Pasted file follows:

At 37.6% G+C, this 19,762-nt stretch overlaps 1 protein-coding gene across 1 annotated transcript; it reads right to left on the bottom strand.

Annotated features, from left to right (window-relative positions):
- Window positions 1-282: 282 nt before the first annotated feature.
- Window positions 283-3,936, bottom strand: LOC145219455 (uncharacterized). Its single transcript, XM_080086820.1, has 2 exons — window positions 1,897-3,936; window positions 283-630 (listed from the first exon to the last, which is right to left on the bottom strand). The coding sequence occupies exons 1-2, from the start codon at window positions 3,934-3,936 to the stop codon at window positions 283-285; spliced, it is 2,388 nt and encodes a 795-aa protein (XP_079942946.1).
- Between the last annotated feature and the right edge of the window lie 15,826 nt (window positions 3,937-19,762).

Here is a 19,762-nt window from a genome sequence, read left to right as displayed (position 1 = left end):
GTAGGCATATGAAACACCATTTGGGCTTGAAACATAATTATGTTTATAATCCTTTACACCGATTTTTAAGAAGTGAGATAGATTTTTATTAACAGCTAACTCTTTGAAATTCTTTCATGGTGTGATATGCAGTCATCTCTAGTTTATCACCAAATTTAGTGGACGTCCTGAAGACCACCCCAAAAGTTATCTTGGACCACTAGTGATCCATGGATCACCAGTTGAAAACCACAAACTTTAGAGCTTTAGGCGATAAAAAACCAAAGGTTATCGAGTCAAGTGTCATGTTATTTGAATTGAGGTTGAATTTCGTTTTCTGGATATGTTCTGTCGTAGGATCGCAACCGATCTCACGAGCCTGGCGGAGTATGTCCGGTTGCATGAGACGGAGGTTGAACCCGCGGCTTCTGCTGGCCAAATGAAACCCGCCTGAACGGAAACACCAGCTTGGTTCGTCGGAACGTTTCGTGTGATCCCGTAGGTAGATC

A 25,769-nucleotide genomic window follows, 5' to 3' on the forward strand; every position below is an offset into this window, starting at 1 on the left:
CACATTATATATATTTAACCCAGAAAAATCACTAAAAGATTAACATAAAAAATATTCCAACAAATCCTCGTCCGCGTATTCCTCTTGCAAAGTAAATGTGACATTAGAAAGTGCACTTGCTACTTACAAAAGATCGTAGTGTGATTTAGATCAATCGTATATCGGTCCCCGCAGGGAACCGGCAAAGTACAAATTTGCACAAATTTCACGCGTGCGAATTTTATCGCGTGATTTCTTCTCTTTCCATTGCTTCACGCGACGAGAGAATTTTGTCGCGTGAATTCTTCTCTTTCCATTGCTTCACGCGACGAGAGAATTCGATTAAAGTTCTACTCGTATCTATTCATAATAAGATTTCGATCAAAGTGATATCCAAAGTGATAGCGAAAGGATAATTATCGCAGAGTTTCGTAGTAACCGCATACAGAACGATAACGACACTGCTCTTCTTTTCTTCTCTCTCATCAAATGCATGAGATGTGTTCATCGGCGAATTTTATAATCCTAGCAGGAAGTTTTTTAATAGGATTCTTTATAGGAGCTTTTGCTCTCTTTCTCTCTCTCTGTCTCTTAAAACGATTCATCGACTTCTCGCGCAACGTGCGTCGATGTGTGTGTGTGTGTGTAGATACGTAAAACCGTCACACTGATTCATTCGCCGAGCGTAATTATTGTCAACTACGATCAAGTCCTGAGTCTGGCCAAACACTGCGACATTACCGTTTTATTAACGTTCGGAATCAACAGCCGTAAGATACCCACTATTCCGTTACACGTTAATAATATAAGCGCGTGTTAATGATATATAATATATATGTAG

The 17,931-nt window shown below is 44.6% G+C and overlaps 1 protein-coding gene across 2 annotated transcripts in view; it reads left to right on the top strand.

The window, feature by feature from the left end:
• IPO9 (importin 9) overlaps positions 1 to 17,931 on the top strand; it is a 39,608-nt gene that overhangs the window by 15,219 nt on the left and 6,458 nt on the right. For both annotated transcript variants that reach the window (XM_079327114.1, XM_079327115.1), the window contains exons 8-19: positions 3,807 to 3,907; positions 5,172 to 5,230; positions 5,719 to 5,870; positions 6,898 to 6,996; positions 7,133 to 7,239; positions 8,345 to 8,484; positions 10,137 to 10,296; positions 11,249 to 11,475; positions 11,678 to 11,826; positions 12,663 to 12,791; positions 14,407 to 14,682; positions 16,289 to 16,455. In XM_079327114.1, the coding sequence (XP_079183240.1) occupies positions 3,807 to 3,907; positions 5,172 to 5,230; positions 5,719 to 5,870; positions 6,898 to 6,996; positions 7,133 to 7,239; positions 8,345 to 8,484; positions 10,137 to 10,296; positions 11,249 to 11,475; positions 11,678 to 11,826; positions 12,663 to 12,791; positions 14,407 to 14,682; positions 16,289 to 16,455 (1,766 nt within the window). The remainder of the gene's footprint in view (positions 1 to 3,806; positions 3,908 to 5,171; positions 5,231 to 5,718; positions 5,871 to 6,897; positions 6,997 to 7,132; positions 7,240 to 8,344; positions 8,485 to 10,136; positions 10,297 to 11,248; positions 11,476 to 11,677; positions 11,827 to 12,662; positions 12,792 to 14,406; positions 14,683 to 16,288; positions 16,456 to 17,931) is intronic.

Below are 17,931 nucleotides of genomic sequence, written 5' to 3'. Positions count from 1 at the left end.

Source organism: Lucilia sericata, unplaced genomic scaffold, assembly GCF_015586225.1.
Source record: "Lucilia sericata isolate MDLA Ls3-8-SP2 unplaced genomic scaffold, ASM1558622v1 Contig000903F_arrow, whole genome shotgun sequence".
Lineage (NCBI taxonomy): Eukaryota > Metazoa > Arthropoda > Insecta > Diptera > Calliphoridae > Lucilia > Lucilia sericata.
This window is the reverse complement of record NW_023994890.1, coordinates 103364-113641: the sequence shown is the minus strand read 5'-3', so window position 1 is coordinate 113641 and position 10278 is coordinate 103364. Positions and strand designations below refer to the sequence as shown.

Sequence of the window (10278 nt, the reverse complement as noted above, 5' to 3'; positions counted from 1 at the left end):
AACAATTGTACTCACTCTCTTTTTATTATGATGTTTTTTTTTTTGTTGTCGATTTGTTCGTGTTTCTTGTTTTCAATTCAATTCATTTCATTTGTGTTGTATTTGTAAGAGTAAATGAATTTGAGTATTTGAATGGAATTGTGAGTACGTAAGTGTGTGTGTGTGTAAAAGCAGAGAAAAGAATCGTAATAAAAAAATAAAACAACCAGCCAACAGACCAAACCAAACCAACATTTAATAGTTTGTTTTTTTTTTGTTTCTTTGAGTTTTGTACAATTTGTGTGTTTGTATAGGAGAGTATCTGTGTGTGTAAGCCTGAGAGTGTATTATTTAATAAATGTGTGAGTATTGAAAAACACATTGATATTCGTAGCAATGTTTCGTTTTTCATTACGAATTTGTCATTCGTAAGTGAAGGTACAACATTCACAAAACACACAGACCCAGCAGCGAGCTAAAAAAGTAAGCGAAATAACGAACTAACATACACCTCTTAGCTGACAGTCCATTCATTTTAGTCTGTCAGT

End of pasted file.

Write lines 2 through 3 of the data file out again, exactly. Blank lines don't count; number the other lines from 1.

Annotated features, from left to right (window-relative positions):
- Window positions 1-282: 282 nt before the first annotated feature.